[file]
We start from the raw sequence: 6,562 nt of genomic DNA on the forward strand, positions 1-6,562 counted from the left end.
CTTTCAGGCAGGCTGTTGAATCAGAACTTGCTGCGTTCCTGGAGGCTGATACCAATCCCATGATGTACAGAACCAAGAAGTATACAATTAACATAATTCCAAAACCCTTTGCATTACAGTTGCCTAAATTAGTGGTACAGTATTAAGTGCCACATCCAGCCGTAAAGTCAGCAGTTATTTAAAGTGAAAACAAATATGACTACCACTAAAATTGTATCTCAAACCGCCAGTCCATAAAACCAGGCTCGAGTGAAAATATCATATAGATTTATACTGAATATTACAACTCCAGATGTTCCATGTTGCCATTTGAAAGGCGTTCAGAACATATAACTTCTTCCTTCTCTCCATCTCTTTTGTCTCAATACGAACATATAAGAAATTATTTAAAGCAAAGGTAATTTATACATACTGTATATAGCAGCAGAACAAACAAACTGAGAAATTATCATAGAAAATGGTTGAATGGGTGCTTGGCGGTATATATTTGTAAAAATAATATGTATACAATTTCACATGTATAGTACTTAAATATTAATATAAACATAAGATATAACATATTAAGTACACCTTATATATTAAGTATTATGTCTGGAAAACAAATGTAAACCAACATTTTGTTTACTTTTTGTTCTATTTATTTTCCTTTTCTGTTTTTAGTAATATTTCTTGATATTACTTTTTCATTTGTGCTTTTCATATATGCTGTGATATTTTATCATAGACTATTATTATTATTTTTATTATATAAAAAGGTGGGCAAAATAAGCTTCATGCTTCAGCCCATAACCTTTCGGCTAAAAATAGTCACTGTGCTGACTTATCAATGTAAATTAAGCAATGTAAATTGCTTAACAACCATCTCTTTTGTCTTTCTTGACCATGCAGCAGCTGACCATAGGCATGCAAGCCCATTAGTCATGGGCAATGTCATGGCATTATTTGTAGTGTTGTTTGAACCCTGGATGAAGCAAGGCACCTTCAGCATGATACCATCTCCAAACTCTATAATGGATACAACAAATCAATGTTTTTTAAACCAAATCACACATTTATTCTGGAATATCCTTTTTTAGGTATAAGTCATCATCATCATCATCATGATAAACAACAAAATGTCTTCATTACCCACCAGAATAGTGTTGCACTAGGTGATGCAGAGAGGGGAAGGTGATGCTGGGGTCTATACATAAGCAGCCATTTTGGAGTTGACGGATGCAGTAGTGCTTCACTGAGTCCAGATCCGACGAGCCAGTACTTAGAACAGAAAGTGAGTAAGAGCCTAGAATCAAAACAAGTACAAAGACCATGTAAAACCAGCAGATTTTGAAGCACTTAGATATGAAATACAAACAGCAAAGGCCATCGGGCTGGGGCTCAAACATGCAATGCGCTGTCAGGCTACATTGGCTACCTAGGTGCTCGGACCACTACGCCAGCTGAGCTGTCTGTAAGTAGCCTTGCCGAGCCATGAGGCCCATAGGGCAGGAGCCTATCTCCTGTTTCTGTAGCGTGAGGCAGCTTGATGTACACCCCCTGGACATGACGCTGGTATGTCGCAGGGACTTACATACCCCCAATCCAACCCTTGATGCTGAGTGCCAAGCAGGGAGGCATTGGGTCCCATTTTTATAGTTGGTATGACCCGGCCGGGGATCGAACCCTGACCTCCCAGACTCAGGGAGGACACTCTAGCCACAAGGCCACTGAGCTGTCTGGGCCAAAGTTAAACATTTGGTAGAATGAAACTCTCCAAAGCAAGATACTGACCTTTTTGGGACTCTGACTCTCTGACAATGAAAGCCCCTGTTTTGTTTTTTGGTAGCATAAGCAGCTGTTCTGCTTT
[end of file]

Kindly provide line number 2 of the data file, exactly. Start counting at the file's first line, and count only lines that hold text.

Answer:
CTTTCAGGCAGGCTGTTGAATCAGAACTTGCTGCGTTCCTGGAGGCTGATACCAATCCCATGATGTACAGAACCAAGAAGTATACAATTAACATAATTCCAAAACCCTTTGCATTACAGTTGCCTAAATTAGTGGTACAGTATTAAGTGCCACATCCAGCCGTAAAGTCAGCAGTTATTTAAAGTGAAAACAAATATGACTACCACTAAAATTGTATCTCAAACCGCCAGTCCATAAAACCAGGCTCGAGTGAAAATATCATATAGATTTATACTGAATATTACAACTCCAGATGTTCCATGTTGCCATTTGAAAGGCGTTCAGAACATATAACTTCTTCCTTCTCTCCATCTCTTTTGTCTCAATACGAACATATAAGAAATTATTTAAAGCAAAGGTAATTTATACATACTGTATATAGCAGCAGAACAAACAAACTGAGAAATTATCATAGAAAATGGTTGAATGGGTGCTTGGCGGTATATATTTGTAAAAATAATATGTATACAATTTCACATGTATAGTACTTAAATATTAATATAAACATAAGATATAACATATTAAGTACACCTTATATATTAAGTATTATGTCTGGAAAACAAATGTAAACCAACATTTTGTTTACTTTTTGTTCTATTTATTTTCCTTTTCTGTTTTTAGTAATATTTCTTGATATTACTTTTTCATTTGTGCTTTTCATATATGCTGTGATATTTTATCATAGACTATTATTATTATTTTTATTATATAAAAAGGTGGGCAAAATAAGCTTCATGCTTCAGCCCATAACCTTTCGGCTAAAAATAGTCACTGTGCTGACTTATCAATGTAAATTAAGCAATGTAAATTGCTTAACAACCATCTCTTTTGTCTTTCTTGACCATGCAGCAGCTGACCATAGGCATGCAAGCCCATTAGTCATGGGCAATGTCATGGCATTATTTGTAGTGTTGTTTGAACCCTGGATGAAGCAAGGCACCTTCAGCATGATACCATCTCCAAACTCTATAATGGATACAACAAATCAATGTTTTTTAAACCAAATCACACATTTATTCTGGAATATCCTTTTTTAGGTATAAGTCATCATCATCATCATCATGATAAACAACAAAATGTCTTCATTACCCACCAGAATAGTGTTGCACTAGGTGATGCAGAGAGGGGAAGGTGATGCTGGGGTCTATACATAAGCAGCCATTTTGGAGTTGACGGATGCAGTAGTGCTTCACTGAGTCCAGATCCGACGAGCCAGTACTTAGAACAGAAAGTGAGTAAGAGCCTAGAATCAAAACAAGTACAAAGACCATGTAAAACCAGCAGATTTTGAAGCACTTAGATATGAAATACAAACAGCAAAGGCCATCGGGCTGGGGCTCAAACATGCAATGCGCTGTCAGGCTACATTGGCTACCTAGGTGCTCGGACCACTACGCCAGCTGAGCTGTCTGTAAGTAGCCTTGCCGAGCCATGAGGCCCATAGGGCAGGAGCCTATCTCCTGTTTCTGTAGCGTGAGGCAGCTTGATGTACACCCCCTGGACATGACGCTGGTATGTCGCAGGGACTTACATACCCCCAATCCAACCCTTGATGCTGAGTGCCAAGCAGGGAGGCATTGGGTCCCATTTTTATAGTTGGTATGACCCGGCCGGGGATCGAACCCTGACCTCCCAGACTCAGGGAGGACACTCTAGCCACAAGGCCACTGAGCTGTCTGGGCCAAAGTTAAACATTTGGTAGAATGAAACTCTCCAAAGCAAGATACTGACCTTTTTGGGACTCTGACTCTCTGACAATGAAAGCCCCTGTTTTGTTTTTTGGTAGCATAAGCAGCTGTTCTGCTTT